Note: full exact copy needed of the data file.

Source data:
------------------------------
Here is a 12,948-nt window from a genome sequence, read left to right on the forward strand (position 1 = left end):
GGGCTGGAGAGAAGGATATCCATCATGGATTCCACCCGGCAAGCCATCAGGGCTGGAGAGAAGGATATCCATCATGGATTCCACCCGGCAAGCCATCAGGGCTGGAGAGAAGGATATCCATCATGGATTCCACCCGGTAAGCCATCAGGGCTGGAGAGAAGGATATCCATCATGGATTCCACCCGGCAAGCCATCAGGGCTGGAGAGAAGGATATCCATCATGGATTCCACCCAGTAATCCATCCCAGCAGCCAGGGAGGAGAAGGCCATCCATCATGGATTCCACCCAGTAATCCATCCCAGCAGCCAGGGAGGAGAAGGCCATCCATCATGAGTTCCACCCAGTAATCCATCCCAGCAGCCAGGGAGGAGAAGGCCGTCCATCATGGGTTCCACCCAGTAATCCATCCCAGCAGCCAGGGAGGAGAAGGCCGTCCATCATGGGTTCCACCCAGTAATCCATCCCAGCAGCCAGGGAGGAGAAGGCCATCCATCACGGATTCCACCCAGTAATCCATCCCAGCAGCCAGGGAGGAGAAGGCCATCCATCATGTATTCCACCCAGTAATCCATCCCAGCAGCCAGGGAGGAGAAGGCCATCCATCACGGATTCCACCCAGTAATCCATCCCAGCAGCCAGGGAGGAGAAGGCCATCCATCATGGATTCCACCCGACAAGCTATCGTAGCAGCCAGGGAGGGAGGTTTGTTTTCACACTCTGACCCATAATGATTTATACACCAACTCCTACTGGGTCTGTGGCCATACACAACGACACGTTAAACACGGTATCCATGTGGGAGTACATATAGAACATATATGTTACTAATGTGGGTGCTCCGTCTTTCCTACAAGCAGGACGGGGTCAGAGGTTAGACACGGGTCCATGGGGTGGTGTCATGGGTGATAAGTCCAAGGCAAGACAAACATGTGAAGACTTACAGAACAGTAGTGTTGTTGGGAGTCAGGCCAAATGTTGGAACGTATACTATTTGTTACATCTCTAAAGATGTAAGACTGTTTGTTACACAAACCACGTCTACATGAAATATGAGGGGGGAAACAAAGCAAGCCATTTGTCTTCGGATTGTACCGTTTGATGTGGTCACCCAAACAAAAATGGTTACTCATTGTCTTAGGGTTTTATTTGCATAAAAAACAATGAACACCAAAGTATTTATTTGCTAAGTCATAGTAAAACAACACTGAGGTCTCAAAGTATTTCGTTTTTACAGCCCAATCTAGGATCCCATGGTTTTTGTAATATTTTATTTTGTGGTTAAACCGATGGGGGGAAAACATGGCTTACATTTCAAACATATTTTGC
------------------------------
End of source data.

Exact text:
Here is a 12,948-nt window from a genome sequence, read left to right on the forward strand (position 1 = left end):
GGGCTGGAGAGAAGGATATCCATCATGGATTCCACCCGGCAAGCCATCAGGGCTGGAGAGAAGGATATCCATCATGGATTCCACCCGGCAAGCCATCAGGGCTGGAGAGAAGGATATCCATCATGGATTCCACCCGGTAAGCCATCAGGGCTGGAGAGAAGGATATCCATCATGGATTCCACCCGGCAAGCCATCAGGGCTGGAGAGAAGGATATCCATCATGGATTCCACCCAGTAATCCATCCCAGCAGCCAGGGAGGAGAAGGCCATCCATCATGGATTCCACCCAGTAATCCATCCCAGCAGCCAGGGAGGAGAAGGCCATCCATCATGAGTTCCACCCAGTAATCCATCCCAGCAGCCAGGGAGGAGAAGGCCGTCCATCATGGGTTCCACCCAGTAATCCATCCCAGCAGCCAGGGAGGAGAAGGCCGTCCATCATGGGTTCCACCCAGTAATCCATCCCAGCAGCCAGGGAGGAGAAGGCCATCCATCACGGATTCCACCCAGTAATCCATCCCAGCAGCCAGGGAGGAGAAGGCCATCCATCATGTATTCCACCCAGTAATCCATCCCAGCAGCCAGGGAGGAGAAGGCCATCCATCACGGATTCCACCCAGTAATCCATCCCAGCAGCCAGGGAGGAGAAGGCCATCCATCATGGATTCCACCCGACAAGCTATCGTAGCAGCCAGGGAGGGAGGTTTGTTTTCACACTCTGACCCATAATGATTTATACACCAACTCCTACTGGGTCTGTGGCCATACACAACGACACGTTAAACACGGTATCCATGTGGGAGTACATATAGAACATATATGTTACTAATGTGGGTGCTCCGTCTTTCCTACAAGCAGGACGGGGTCAGAGGTTAGACACGGGTCCATGGGGTGGTGTCATGGGTGATAAGTCCAAGGCAAGACAAACATGTGAAGACTTACAGAACAGTAGTGTTGTTGGGAGTCAGGCCAAATGTTGGAACGTATACTATTTGTTACATCTCTAAAGATGTAAGACTGTTTGTTACACAAACCACGTCTACATGAAATATGAGGGGGGAAACAAAGCAAGCCATTTGTCTTCGGATTGTACCGTTTGATGTGGTCACCCAAACAAAAATGGTTACTCATTGTCTTAGGGTTTTATTTGCATAAAAAACAATGAACACCAAAGTATTTATTTGCTAAGTCATAGTAAAACAACACTGAGGTCTCAAAGTATTTCGTTTTTACAGCCCAATCTAGGATCCCATGGTTTTTGTAATATTTTATTTTGTGGTTAAACCGATGGGGGGAAAACATGGCTTACATTTCAAACATATTTTGC